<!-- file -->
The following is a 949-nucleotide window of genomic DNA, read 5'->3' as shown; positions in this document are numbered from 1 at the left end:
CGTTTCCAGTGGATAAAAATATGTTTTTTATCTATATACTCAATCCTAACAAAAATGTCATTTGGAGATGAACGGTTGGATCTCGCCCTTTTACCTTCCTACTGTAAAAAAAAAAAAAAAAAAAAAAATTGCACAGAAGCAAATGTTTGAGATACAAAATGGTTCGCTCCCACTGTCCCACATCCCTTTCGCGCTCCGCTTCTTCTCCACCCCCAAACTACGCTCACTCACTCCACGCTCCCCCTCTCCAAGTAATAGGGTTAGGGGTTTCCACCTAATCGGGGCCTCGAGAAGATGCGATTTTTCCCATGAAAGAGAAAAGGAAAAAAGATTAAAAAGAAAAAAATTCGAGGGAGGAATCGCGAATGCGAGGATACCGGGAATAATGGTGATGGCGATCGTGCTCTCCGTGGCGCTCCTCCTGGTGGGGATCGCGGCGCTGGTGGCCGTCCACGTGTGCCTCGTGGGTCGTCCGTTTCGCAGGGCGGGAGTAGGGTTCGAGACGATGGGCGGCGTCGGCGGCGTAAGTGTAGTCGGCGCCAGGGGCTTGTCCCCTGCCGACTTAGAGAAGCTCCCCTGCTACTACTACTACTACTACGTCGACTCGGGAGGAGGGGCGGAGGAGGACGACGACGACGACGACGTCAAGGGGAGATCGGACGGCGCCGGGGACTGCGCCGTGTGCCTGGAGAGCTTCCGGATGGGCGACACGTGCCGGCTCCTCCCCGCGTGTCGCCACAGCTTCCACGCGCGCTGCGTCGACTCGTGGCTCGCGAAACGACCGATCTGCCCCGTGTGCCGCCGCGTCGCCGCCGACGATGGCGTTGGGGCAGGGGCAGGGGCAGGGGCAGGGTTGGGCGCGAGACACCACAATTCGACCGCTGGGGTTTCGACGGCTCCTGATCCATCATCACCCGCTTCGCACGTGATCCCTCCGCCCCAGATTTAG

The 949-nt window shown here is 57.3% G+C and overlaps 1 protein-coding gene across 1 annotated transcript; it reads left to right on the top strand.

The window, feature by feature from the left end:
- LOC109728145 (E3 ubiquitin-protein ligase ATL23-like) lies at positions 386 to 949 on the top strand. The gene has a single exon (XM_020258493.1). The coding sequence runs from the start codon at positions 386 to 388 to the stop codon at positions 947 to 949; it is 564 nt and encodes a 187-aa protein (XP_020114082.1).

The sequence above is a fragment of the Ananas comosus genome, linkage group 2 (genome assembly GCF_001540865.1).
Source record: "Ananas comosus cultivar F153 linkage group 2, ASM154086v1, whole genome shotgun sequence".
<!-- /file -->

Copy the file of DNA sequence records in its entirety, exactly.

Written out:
The following is a 949-nucleotide window of genomic DNA, read 5'->3' as shown; positions in this document are numbered from 1 at the left end:
CGTTTCCAGTGGATAAAAATATGTTTTTTATCTATATACTCAATCCTAACAAAAATGTCATTTGGAGATGAACGGTTGGATCTCGCCCTTTTACCTTCCTACTGTAAAAAAAAAAAAAAAAAAAAAAATTGCACAGAAGCAAATGTTTGAGATACAAAATGGTTCGCTCCCACTGTCCCACATCCCTTTCGCGCTCCGCTTCTTCTCCACCCCCAAACTACGCTCACTCACTCCACGCTCCCCCTCTCCAAGTAATAGGGTTAGGGGTTTCCACCTAATCGGGGCCTCGAGAAGATGCGATTTTTCCCATGAAAGAGAAAAGGAAAAAAGATTAAAAAGAAAAAAATTCGAGGGAGGAATCGCGAATGCGAGGATACCGGGAATAATGGTGATGGCGATCGTGCTCTCCGTGGCGCTCCTCCTGGTGGGGATCGCGGCGCTGGTGGCCGTCCACGTGTGCCTCGTGGGTCGTCCGTTTCGCAGGGCGGGAGTAGGGTTCGAGACGATGGGCGGCGTCGGCGGCGTAAGTGTAGTCGGCGCCAGGGGCTTGTCCCCTGCCGACTTAGAGAAGCTCCCCTGCTACTACTACTACTACTACGTCGACTCGGGAGGAGGGGCGGAGGAGGACGACGACGACGACGACGTCAAGGGGAGATCGGACGGCGCCGGGGACTGCGCCGTGTGCCTGGAGAGCTTCCGGATGGGCGACACGTGCCGGCTCCTCCCCGCGTGTCGCCACAGCTTCCACGCGCGCTGCGTCGACTCGTGGCTCGCGAAACGACCGATCTGCCCCGTGTGCCGCCGCGTCGCCGCCGACGATGGCGTTGGGGCAGGGGCAGGGGCAGGGGCAGGGTTGGGCGCGAGACACCACAATTCGACCGCTGGGGTTTCGACGGCTCCTGATCCATCATCACCCGCTTCGCACGTGATCCCTCCGCCCCAGATTTAG

The 949-nt window shown here is 57.3% G+C and overlaps 1 protein-coding gene across 1 annotated transcript; it reads left to right on the top strand.

The window, feature by feature from the left end:
- LOC109728145 (E3 ubiquitin-protein ligase ATL23-like) lies at positions 386 to 949 on the top strand. The gene has a single exon (XM_020258493.1). The coding sequence runs from the start codon at positions 386 to 388 to the stop codon at positions 947 to 949; it is 564 nt and encodes a 187-aa protein (XP_020114082.1).

The sequence above is a fragment of the Ananas comosus genome, linkage group 2 (genome assembly GCF_001540865.1).
Source record: "Ananas comosus cultivar F153 linkage group 2, ASM154086v1, whole genome shotgun sequence".